Your secondary containment system must include a slope or be specifically designed to efficiently remove any liquid spilling or leaking from the primary unit inside. Primary containers cannot sit in their own waste. A popular solution to this regulation is to raise the secondary containers on grates, decking or wood pallets or adding a drain to your secondary containment unit. That way, any leaking fluid can be directed away to the sump to be collected.

  1. Capacity

According to regulations, secondary containment systems “must have sufficient capacity to contain at least 10% of the total volume of the primary containers or 100% of the volume of the largest container, whichever is greater”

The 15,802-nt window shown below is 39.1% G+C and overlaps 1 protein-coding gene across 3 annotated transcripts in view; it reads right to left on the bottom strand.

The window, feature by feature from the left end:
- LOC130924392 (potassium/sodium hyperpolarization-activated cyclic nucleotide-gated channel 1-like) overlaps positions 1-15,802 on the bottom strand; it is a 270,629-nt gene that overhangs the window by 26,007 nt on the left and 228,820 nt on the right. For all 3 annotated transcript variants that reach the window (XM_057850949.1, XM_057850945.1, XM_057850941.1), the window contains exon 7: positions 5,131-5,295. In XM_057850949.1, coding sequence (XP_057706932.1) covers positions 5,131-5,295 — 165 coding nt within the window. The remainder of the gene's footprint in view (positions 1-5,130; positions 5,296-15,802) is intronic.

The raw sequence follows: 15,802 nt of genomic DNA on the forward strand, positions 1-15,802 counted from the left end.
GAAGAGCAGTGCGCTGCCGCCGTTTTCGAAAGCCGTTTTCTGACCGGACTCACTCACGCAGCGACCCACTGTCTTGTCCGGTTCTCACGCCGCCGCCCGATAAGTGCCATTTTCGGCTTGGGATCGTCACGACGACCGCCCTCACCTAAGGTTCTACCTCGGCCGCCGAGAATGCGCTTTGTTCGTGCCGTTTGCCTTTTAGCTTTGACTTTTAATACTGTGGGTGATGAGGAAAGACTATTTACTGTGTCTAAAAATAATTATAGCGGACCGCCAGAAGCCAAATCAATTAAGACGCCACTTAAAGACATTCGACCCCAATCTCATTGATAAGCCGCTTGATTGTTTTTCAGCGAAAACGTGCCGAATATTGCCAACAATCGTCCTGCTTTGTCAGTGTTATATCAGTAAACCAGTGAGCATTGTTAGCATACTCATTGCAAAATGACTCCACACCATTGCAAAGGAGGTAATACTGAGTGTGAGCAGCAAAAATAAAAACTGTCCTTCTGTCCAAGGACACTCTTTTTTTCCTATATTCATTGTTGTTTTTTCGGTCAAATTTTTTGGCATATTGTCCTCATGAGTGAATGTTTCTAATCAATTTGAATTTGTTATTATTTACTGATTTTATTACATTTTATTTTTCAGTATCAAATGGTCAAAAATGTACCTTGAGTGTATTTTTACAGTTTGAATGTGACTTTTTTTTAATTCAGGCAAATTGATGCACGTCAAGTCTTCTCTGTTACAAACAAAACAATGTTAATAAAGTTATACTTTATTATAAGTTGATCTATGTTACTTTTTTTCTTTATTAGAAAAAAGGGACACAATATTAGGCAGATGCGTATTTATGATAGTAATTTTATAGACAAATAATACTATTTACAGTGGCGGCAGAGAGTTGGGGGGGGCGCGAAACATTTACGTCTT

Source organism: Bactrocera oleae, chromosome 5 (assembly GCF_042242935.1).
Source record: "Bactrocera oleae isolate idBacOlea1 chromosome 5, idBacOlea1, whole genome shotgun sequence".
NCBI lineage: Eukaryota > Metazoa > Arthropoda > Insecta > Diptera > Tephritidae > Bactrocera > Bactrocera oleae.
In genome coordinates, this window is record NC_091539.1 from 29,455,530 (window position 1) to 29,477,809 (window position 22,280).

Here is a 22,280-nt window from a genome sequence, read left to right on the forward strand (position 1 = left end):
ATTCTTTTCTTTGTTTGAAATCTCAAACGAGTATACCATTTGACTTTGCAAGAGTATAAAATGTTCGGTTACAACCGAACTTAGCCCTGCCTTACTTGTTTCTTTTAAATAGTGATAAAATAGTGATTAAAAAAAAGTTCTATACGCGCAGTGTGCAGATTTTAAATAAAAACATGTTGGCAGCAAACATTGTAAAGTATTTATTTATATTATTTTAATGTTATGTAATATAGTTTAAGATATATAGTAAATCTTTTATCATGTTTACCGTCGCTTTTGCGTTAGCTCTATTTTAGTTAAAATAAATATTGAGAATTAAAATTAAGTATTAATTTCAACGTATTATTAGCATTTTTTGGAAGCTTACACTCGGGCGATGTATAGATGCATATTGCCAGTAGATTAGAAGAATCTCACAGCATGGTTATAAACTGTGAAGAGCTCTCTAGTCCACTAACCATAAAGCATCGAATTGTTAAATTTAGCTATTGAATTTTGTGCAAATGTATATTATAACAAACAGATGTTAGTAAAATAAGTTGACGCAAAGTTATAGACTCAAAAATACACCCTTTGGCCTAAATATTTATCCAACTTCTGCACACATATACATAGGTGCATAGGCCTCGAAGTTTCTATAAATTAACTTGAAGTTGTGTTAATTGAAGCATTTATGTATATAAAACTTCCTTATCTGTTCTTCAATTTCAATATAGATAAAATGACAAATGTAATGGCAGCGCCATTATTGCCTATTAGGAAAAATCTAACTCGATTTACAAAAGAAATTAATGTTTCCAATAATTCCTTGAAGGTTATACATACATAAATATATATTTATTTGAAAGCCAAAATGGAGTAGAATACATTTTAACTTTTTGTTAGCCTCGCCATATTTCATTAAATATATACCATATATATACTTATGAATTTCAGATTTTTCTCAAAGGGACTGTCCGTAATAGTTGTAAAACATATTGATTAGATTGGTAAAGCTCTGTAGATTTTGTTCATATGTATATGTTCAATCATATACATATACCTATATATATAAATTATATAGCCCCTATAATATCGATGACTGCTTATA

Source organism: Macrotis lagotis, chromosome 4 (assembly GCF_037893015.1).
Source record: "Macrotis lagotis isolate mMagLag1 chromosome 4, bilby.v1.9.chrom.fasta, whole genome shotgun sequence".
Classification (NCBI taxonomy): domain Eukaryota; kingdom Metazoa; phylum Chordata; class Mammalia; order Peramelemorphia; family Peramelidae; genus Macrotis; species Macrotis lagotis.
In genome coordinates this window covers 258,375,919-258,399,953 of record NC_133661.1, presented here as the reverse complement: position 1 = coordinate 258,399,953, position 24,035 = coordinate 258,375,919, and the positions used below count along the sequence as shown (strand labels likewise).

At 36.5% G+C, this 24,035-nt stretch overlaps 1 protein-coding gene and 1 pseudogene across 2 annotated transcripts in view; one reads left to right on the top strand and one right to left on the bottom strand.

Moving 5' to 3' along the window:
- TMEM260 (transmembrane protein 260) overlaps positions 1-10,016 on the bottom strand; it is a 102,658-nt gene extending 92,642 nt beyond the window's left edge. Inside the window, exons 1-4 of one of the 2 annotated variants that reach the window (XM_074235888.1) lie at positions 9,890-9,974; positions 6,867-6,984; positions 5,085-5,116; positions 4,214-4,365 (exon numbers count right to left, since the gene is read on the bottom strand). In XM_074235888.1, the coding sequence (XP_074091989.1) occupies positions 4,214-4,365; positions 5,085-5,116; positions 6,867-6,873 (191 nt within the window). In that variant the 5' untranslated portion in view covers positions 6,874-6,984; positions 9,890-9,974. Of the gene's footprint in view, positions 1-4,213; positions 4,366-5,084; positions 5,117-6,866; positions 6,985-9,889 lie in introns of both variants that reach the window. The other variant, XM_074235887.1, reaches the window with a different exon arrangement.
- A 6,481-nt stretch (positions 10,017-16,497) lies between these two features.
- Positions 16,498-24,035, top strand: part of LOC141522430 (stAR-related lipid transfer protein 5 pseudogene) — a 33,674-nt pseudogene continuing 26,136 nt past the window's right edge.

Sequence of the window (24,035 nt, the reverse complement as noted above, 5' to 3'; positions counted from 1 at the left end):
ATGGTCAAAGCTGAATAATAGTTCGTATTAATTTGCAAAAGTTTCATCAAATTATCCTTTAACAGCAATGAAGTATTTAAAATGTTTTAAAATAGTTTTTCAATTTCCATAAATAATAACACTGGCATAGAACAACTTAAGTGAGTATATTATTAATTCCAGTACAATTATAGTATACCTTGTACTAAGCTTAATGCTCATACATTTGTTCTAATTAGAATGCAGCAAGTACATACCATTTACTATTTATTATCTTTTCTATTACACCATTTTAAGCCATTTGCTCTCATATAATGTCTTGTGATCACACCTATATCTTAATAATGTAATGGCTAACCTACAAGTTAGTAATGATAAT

That’s a lot of capacity, but also a lot of math! These are just the federal containment regulations, so make sure you work with Skolnik to ensure your containment capacity meets any state-level regulations as well.

  1. Mother Nature-resistant

Your secondary containment system must be impervious to the weather — specifically, precipitation. If any rainwater or other precipitation can get into the secondary containment system, your capacity must be sufficient enough to contain the additional volume. Remember all of that math? If you don’t want to have to add predicting the weather to your to-do list, it might be easier to just keep the weather out.

That said, any rainwater or snowmelt that enters the sump of your secondary containment is also taking up capacity in your system. Take care to implement a system that won’t overflow.

  1. Waste Removal